Assassination of Franz Ferdinand

In 1913, Franz Josef sent Austrian Archduke Franz Ferdinand to Sarajevo, Bosnia, to observe military manoeuvres. Ferdinand went with his wife, Sophie the Duchess of Herenberg. His objective in Serbia made the members of the Black Hand-a secret military society formed by conspirators-think that Austria thought Serbia was an inferior nation. This pushed the conspirators-seven of them-to plan for the assassination of Austria’s archduke, Franz Ferdinand. The plan was led by twenty year old Gavrilo Princip.

On the 28 June 1914, Franz and his wife drove down the main road of Sarajevo, near Appel Quay. Oskar Potiorek, the Austrian Governor of Bosnia, sat in front. One of the conspirators attempted to throw a bomb inside the vehicle, but missed. The three in the vehicle drove off, planning on returning home by way of a different route. No one told the driver the routes had changed, so he stopped to pullover. At that moment on Franz Josef Street, next to the Schillers Grocery Store, Gavrilo Princip showed up coincidentally. He shot Ferdinand, killing him. Then, attempting to shoot Potiorek, he accidentally shot Sophie. He was then arrested. After this, Austria declared war on Bosnia-acting as a cause of world war one.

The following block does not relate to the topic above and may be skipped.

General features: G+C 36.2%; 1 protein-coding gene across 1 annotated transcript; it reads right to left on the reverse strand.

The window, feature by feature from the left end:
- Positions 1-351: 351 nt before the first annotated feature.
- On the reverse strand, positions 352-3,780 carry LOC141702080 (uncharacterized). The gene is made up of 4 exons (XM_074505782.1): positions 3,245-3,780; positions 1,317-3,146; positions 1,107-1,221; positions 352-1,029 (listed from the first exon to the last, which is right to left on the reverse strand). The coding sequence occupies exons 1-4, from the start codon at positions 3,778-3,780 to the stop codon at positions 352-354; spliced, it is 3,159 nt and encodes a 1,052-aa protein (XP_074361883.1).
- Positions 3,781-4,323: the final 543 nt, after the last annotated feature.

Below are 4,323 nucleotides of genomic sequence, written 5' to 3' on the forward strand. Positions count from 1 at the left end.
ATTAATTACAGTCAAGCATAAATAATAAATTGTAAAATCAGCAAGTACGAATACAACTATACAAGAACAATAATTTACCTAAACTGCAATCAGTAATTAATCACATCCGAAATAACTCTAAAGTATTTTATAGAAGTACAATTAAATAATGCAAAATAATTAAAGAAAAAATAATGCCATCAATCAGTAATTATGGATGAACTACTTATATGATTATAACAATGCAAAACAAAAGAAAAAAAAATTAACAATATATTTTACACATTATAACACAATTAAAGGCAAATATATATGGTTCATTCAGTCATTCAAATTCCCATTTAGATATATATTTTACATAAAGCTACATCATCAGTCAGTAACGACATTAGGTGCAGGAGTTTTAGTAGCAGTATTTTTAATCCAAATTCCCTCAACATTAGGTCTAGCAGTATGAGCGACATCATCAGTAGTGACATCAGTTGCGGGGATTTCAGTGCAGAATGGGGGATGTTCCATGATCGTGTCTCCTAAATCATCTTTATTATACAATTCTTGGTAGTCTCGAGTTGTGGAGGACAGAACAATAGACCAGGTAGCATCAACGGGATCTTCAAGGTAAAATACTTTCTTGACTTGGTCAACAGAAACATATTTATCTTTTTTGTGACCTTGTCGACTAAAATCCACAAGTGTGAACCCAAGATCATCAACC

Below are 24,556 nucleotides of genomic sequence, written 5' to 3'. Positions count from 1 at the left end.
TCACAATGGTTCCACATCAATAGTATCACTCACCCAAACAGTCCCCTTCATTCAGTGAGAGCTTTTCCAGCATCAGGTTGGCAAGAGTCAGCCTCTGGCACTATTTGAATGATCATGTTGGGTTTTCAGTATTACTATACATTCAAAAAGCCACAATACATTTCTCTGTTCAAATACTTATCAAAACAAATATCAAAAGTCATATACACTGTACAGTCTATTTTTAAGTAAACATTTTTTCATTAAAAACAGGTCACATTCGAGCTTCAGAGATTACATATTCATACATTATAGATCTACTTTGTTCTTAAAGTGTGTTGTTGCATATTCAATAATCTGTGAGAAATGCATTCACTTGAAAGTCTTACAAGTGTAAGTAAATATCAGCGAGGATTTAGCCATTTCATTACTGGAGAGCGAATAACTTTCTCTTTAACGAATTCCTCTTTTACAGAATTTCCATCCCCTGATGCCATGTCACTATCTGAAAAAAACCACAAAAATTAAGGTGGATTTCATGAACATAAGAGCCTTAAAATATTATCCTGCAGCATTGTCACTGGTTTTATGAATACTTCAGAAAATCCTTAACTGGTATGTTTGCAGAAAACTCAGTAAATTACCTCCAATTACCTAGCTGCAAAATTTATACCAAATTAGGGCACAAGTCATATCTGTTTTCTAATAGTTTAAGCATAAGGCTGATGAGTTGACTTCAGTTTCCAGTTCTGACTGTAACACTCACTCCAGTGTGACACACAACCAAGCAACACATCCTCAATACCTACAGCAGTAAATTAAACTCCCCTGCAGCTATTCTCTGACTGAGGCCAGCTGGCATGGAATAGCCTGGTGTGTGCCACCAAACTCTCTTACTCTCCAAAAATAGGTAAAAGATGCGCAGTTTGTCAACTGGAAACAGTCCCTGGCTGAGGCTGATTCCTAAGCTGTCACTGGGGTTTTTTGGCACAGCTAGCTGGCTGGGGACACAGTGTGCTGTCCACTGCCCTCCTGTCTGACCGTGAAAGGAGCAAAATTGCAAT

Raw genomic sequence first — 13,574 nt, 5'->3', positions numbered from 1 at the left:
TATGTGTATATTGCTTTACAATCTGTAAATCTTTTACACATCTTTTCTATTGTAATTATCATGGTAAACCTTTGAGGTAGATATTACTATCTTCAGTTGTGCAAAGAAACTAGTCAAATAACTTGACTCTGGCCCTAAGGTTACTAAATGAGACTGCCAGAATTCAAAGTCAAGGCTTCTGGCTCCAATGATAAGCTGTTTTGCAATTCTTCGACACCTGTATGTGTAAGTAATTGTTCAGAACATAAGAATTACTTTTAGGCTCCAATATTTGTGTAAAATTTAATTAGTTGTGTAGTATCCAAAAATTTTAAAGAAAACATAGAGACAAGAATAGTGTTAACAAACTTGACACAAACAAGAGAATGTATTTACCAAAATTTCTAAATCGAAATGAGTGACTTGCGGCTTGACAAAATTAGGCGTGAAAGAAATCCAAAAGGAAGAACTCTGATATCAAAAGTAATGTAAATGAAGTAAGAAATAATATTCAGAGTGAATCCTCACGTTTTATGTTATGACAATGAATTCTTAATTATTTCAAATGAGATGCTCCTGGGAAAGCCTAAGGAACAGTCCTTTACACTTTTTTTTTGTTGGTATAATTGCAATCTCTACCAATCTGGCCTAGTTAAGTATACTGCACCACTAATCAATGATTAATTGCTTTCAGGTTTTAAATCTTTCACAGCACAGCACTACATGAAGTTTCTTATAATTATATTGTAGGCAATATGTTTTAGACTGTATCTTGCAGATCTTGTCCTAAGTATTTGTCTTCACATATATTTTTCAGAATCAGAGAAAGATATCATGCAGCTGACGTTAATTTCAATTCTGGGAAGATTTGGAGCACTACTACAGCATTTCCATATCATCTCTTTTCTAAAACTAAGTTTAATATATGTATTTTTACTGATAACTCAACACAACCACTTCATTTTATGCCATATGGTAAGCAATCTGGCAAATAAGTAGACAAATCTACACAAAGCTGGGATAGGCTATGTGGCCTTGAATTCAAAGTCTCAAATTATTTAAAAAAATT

There is a conspiracy theory that the driver was a member of the Black Hand, and intentionally stopped at Franz Josef Street on purposely, and that Princip’s arrival there at the same time as theirs was not a coincident.

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